We Can't Let Intelligence Agencies Undermine American Democracy

Michael Flynn
Former national security adviser Michael Flynn in Washington. REUTERS/Yuri Gripas

In the closing months of the Obama administration, Secretary of State John Kerry, at the direction of President Obama, negotiated a Syrian peace pact with Russia, over the well-publicized objections of the CIA and the Pentagon.

A few days later, the agreement was dead after a U.S. air strike on a Syrian army base killed 100 soldiers. President Obama should have cleaned house over that chilling episode of insubordination.

Now, some unnamed, rogue, intelligence officials, allegedly fearing leaks, are reportedly withholding secret information from the new president, while their own unsubstantiated leaks promote a narrative that Russia hacked the U.S. election, colluding with Trump aides.

A major reason for the election's outcome may be closer to home. The FBI's extraordinary election-eve announcement of the discovery of more (supposedly illegal) Clinton emails set off a media firestorm, without regard to the truth, derailing the Clinton campaign.

President Obama took no disciplinary action against the FBI director, indirectly conferring legitimacy upon the intrusion, while Russia was sanctioned for alleged political interference. The new president's stated desire to cooperate with Russia was then cast in a sinister light.

The military-industrial-intelligence complex has pushed confrontation and encirclement of Russia for years, promoting "color" revolutions on Russia's border, and hailing NATO's saber rattling and emplacement of "defensive" missiles in Romania and Poland. General Michael Flynn was a casualty of this behind-the- scenes struggle for control of foreign policy. Flynn resigned as national security advisor, following charges by some anonymous intelligence sources, who asserted illegal contact with their reviled Russia.

After his resignation, anonymous sources opined there was no evidence Flynn violated laws, with the New York Times reporting :"The [intel] officials interviewed in recent weeks (emphasis mine) said that, so far, they had seen no evidence of such cooperation," said the third paragraph of the story, whose headline implied cooperation. The president has emphasized it was Flynn's failure to properly brief Vice President Mike Pence which prompted his departure.

We now learn General Flynn allegedly told the FBI sanctions were not discussed in the phone call with the Russian Ambassador. Unredacted transcripts of the discussion with the Russian ambassador and the FBI's interview must be released to clarify content and context.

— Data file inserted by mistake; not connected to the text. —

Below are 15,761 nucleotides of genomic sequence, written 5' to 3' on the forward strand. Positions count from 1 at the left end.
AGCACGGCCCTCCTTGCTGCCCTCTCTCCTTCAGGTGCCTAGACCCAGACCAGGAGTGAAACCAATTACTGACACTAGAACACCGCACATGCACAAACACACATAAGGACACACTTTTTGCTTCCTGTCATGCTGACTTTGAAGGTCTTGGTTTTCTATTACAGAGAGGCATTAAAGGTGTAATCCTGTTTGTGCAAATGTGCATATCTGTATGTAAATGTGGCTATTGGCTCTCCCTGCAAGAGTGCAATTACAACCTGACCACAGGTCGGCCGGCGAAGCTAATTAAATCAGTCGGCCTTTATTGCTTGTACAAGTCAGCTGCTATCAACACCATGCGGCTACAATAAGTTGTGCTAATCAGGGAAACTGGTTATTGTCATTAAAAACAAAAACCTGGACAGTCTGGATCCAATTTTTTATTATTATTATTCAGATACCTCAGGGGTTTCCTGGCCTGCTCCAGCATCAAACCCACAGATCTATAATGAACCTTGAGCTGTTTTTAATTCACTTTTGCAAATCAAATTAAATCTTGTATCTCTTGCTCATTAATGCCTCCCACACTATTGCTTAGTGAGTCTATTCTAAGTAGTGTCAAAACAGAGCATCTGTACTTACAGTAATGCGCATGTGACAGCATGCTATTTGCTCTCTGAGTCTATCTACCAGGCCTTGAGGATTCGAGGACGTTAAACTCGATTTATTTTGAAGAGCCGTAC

I have relevant experience in dealing with agencies. I led the effort in Congress to try to stop several wars, including the one against Libya. A Libyan official called me, in my congressional office, in an urgent attempt to head off escalating military attacks planned by British, French and the U.S. I immediately notified, in writing, the White House and the State Department, which had refused to return his calls.

My in-office conversation was intercepted, a transcript made, and later given to the media, in a clear attempt to undercut my opposition to the war.

Intelligence agencies play politics. Given the separation of powers doctrine, they have no legal right to monitor Congressional phone calls, and are to discontinue the monitoring if it accidentally occurs.

Then-Congressman Dennis Kucinich (D-OH) addresses the South Carolina Democratic Party State Convention in Columbia, May 3, 2003. Reuters

I understood the negative State Department policies toward Russia, so I formed the bipartisan Congressional U.S.-Russia Caucus. I was later contacted by the FBI, who inquired if I met with anyone from Russia and what was said. I invoked the Speech and Debate clause of the U.S. Constitution (Article I, Section 6) which shields members of Congress from such intrusion.

Through the years, I have challenged Democrat and Republican administrations alike about wars in Serbia, Afghanistan, Iraq, Libya and Syria, wars which have sacrificed countless lives and cost trillions of dollars, with no discernible improvement in U.S. security.

Our nation is endangered by never-ending attempts to engineer coups abroad. We also face dangers from within by unquestioned acceptance of stories peddled by some past or present anonymous, "official" US sources.

Some Americans support President Trump, some oppose him. I have challenged the Trump administration on immigration, fracking, the Standing Rock decision, its pronouncements on Afghanistan and Iran. I disagree with them on deregulation.

I well understand the disappointment of Democrats over the election. But we must not let our disappointment cause us to align with those who would imperil our country by either stirring passions for war or using covert, unconstitutional means to oust a President.

The consequences of the behind-the-scenes machinations of anonymous intelligence officials goes way beyond the personality and policies of one president. This is about our nation. It is about our Constitution and the rule of law.

We are witnessing an attempt by some shadowy intelligence operatives to further divide us, to destabilize America for ideology, money and power. People need to look carefully at every headline and media report to discern the underlying motives, so in our efforts to challenge this administration, we do not fall prey to those who can, with insidious anonymity, destroy our democracy and our freedoms. We must look beyond partisanship.

Dennis Kucinich is an author and was a presidential candidate, member of Congress, and mayor of Cleveland. He is also a Fox News contributor.

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